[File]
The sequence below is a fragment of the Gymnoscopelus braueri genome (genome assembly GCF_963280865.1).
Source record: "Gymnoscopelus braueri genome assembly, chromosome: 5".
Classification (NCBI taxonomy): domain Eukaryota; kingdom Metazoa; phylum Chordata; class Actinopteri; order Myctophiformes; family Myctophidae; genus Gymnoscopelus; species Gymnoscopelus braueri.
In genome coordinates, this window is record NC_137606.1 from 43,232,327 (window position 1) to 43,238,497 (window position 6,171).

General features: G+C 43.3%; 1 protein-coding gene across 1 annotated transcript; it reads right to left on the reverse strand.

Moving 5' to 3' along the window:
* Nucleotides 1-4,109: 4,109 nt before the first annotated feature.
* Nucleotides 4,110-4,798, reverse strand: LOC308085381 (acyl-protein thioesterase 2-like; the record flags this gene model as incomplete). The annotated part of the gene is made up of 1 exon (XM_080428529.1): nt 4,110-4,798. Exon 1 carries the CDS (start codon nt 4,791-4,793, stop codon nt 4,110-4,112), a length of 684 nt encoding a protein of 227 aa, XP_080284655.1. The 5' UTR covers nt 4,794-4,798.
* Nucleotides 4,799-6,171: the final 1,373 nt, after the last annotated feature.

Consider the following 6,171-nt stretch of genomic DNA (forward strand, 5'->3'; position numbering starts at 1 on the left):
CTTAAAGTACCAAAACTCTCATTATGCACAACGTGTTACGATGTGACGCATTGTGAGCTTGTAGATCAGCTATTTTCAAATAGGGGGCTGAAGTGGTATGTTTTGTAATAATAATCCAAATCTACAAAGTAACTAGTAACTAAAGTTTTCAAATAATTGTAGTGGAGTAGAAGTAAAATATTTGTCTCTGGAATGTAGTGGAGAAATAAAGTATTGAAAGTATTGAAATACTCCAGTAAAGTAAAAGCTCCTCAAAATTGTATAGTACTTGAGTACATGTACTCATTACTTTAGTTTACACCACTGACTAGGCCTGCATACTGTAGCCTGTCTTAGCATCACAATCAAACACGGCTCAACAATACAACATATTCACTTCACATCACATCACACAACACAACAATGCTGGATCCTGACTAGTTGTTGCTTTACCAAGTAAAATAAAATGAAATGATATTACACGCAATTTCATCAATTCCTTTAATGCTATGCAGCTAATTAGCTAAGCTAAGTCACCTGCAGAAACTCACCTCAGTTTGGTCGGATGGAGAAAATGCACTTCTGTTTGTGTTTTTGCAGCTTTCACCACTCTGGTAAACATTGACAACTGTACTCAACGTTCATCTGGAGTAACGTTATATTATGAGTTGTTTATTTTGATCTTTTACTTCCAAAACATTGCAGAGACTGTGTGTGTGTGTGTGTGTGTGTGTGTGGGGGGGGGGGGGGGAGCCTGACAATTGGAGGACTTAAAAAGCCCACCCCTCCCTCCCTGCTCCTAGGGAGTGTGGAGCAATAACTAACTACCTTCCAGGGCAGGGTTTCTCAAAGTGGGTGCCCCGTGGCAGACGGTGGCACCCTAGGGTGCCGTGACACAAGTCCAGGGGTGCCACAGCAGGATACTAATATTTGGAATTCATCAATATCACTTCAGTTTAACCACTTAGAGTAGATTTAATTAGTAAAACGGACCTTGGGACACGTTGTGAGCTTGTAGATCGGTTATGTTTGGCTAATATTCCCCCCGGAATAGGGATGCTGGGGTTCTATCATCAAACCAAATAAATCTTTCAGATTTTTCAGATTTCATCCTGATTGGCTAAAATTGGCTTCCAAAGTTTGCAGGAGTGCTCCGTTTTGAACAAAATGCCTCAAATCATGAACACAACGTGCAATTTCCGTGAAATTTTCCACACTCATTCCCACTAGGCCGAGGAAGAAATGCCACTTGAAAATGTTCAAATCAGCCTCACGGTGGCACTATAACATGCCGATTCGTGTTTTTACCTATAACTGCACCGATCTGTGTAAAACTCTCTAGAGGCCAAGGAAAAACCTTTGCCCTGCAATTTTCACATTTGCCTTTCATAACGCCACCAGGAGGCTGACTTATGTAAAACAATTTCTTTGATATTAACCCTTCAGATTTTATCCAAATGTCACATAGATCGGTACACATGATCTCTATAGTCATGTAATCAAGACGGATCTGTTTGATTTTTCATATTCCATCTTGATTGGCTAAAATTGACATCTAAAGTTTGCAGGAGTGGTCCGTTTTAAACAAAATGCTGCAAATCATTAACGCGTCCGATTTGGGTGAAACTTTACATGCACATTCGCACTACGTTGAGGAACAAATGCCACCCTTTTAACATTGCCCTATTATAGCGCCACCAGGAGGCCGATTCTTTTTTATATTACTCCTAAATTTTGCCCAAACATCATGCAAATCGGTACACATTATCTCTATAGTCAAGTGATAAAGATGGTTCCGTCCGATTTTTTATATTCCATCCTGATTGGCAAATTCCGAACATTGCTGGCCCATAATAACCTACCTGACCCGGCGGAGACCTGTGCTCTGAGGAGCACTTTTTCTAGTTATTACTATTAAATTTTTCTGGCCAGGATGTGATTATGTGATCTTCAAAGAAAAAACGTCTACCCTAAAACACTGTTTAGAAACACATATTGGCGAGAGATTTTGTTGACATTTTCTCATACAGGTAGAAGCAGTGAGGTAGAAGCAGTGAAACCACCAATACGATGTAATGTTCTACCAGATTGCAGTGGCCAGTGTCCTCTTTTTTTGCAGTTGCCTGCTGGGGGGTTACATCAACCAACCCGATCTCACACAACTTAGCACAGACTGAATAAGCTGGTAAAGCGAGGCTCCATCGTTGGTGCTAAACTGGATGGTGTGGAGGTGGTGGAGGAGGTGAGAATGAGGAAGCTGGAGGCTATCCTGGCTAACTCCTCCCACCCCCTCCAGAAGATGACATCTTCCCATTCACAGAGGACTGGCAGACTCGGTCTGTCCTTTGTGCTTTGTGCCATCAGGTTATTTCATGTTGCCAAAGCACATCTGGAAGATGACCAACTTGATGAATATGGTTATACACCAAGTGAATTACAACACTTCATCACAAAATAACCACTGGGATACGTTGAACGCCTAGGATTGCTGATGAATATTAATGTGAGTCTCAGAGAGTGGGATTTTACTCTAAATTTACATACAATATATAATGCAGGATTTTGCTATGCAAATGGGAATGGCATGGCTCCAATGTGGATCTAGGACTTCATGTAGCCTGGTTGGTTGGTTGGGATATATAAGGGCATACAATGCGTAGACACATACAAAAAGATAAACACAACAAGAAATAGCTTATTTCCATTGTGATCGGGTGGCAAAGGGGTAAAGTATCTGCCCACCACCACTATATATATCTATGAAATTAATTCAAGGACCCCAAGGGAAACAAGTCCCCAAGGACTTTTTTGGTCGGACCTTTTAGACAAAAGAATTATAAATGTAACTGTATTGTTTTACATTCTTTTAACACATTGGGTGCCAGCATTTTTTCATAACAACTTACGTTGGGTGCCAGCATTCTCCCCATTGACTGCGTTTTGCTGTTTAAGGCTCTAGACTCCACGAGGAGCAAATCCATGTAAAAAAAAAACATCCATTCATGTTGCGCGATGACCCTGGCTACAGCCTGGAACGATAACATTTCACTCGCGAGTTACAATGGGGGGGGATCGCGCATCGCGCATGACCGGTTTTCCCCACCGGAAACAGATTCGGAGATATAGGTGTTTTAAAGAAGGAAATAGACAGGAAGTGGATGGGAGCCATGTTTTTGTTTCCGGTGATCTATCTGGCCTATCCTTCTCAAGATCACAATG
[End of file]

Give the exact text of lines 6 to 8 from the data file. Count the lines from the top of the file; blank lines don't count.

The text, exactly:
Moving 5' to 3' along the window:
* Nucleotides 1-4,109: 4,109 nt before the first annotated feature.
* Nucleotides 4,110-4,798, reverse strand: LOC308085381 (acyl-protein thioesterase 2-like; the record flags this gene model as incomplete). The annotated part of the gene is made up of 1 exon (XM_080428529.1): nt 4,110-4,798. Exon 1 carries the CDS (start codon nt 4,791-4,793, stop codon nt 4,110-4,112), a length of 684 nt encoding a protein of 227 aa, XP_080284655.1. The 5' UTR covers nt 4,794-4,798.